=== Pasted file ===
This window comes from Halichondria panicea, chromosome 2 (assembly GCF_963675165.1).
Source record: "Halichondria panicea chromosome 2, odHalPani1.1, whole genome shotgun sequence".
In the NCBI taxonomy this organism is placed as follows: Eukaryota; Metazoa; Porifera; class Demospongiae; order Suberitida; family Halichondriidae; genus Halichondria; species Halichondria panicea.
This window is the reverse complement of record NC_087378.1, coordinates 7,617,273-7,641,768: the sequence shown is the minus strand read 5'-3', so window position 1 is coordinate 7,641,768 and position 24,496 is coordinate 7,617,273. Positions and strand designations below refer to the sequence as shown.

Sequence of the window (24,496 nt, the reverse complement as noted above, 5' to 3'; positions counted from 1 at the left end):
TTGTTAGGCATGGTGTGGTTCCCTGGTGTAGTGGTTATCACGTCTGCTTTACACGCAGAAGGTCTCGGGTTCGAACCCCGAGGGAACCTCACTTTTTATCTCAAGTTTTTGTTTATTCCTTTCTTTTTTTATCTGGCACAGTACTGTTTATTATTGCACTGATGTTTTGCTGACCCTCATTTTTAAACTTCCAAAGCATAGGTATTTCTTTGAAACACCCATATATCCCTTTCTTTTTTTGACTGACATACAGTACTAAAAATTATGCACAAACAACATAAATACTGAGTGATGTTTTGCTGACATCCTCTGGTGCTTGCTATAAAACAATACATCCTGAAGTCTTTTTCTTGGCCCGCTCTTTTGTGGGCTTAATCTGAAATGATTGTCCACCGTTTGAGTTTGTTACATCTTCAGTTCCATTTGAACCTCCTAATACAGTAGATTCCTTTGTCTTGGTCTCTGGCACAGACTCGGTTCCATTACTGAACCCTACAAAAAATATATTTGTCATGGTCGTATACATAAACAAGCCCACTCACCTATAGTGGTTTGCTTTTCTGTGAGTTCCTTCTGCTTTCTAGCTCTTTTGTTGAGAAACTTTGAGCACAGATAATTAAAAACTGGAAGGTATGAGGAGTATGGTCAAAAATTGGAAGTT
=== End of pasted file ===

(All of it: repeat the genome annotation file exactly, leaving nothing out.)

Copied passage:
This window comes from Halichondria panicea, chromosome 2 (assembly GCF_963675165.1).
Source record: "Halichondria panicea chromosome 2, odHalPani1.1, whole genome shotgun sequence".
In the NCBI taxonomy this organism is placed as follows: Eukaryota; Metazoa; Porifera; class Demospongiae; order Suberitida; family Halichondriidae; genus Halichondria; species Halichondria panicea.
This window is the reverse complement of record NC_087378.1, coordinates 7,617,273-7,641,768: the sequence shown is the minus strand read 5'-3', so window position 1 is coordinate 7,641,768 and position 24,496 is coordinate 7,617,273. Positions and strand designations below refer to the sequence as shown.

Sequence of the window (24,496 nt, the reverse complement as noted above, 5' to 3'; positions counted from 1 at the left end):
TTGTTAGGCATGGTGTGGTTCCCTGGTGTAGTGGTTATCACGTCTGCTTTACACGCAGAAGGTCTCGGGTTCGAACCCCGAGGGAACCTCACTTTTTATCTCAAGTTTTTGTTTATTCCTTTCTTTTTTTATCTGGCACAGTACTGTTTATTATTGCACTGATGTTTTGCTGACCCTCATTTTTAAACTTCCAAAGCATAGGTATTTCTTTGAAACACCCATATATCCCTTTCTTTTTTTGACTGACATACAGTACTAAAAATTATGCACAAACAACATAAATACTGAGTGATGTTTTGCTGACATCCTCTGGTGCTTGCTATAAAACAATACATCCTGAAGTCTTTTTCTTGGCCCGCTCTTTTGTGGGCTTAATCTGAAATGATTGTCCACCGTTTGAGTTTGTTACATCTTCAGTTCCATTTGAACCTCCTAATACAGTAGATTCCTTTGTCTTGGTCTCTGGCACAGACTCGGTTCCATTACTGAACCCTACAAAAAATATATTTGTCATGGTCGTATACATAAACAAGCCCACTCACCTATAGTGGTTTGCTTTTCTGTGAGTTCCTTCTGCTTTCTAGCTCTTTTGTTGAGAAACTTTGAGCACAGATAATTAAAAACTGGAAGGTATGAGGAGTATGGTCAAAAATTGGAAGTT